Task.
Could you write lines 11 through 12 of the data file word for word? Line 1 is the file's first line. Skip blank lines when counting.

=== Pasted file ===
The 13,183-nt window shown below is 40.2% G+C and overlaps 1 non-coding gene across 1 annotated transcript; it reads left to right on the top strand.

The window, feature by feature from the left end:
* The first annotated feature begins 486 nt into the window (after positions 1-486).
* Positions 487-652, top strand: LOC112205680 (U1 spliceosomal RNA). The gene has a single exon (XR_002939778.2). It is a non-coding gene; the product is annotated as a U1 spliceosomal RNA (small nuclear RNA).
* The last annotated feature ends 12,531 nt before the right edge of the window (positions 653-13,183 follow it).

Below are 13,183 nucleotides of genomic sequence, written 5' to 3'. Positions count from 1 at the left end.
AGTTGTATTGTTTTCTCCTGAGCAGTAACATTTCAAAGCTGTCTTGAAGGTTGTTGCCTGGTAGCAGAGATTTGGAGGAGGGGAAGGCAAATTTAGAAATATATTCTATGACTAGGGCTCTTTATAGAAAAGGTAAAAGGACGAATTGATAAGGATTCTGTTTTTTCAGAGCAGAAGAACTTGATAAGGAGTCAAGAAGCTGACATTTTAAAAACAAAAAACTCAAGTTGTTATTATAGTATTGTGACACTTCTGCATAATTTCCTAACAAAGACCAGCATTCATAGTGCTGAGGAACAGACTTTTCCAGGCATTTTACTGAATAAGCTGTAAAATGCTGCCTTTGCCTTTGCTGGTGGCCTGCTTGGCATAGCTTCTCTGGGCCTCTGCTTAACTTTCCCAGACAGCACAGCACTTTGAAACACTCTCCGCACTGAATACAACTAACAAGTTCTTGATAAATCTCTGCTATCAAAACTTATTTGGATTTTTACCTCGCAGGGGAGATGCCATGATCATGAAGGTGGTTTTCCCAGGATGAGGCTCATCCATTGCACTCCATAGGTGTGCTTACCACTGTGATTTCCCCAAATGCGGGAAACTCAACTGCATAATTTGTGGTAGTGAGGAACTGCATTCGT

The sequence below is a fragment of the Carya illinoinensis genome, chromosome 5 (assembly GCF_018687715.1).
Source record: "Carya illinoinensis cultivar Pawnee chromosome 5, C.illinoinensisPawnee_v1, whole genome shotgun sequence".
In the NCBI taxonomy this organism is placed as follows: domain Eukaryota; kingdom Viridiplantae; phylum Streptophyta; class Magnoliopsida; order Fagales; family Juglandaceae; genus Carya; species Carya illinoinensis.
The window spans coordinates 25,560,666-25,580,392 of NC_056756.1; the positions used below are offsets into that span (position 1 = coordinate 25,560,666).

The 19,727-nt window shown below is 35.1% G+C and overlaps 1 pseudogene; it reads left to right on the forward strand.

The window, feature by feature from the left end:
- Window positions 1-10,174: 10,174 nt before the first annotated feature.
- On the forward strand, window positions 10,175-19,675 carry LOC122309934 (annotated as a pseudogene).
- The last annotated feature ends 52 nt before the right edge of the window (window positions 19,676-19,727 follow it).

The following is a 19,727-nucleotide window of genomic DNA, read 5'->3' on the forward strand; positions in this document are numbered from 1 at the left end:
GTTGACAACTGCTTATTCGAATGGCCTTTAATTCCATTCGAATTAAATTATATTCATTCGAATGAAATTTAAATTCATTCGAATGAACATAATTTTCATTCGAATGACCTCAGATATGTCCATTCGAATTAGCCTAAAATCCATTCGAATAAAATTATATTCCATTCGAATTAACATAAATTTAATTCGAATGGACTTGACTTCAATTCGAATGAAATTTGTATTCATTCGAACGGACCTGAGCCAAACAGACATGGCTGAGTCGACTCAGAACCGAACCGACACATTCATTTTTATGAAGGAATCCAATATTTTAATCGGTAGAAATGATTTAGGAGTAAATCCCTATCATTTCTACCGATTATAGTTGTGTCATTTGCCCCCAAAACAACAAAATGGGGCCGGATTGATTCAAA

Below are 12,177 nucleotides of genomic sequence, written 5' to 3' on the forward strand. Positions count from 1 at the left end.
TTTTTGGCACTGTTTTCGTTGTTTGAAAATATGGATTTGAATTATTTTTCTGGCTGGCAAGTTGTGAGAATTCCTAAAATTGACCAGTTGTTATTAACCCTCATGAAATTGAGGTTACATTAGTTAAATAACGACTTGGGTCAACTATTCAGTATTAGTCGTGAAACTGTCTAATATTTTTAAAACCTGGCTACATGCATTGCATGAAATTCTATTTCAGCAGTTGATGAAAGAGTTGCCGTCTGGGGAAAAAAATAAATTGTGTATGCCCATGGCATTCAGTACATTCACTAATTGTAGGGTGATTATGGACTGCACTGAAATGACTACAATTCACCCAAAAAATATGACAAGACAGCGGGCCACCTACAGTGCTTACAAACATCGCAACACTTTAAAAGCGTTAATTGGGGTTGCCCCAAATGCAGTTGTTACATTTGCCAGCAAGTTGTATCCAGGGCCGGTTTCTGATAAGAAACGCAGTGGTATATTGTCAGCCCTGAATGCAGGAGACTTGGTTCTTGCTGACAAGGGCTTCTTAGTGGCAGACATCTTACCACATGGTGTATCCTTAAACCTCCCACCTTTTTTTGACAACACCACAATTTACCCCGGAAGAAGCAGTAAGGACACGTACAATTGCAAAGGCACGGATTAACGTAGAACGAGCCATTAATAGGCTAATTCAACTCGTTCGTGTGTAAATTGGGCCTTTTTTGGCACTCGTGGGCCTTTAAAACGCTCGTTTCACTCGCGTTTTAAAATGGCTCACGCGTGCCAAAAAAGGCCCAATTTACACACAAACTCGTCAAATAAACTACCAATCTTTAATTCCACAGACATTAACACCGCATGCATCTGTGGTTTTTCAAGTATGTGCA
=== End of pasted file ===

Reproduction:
The window spans coordinates 25,560,666-25,580,392 of NC_056756.1; the positions used below are offsets into that span (position 1 = coordinate 25,560,666).

The 19,727-nt window shown below is 35.1% G+C and overlaps 1 pseudogene; it reads left to right on the forward strand.